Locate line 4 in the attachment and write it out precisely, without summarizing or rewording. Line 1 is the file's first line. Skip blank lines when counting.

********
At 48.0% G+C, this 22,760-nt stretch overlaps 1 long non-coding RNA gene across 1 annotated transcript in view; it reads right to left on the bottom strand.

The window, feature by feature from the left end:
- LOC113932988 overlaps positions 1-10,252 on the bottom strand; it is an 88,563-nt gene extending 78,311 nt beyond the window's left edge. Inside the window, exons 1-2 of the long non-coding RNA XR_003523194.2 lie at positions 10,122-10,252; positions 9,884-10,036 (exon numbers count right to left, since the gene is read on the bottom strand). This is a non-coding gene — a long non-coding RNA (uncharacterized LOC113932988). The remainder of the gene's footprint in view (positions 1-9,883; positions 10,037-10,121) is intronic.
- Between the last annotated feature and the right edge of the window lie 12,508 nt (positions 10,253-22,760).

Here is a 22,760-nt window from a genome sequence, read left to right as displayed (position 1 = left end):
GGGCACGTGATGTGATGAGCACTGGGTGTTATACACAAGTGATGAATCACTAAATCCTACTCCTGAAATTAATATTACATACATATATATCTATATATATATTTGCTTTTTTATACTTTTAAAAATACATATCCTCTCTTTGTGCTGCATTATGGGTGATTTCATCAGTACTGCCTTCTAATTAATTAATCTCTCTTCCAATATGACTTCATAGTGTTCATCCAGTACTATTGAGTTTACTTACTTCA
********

- Between the last annotated feature and the right edge of the window lie 12,508 nt (positions 10,253-22,760).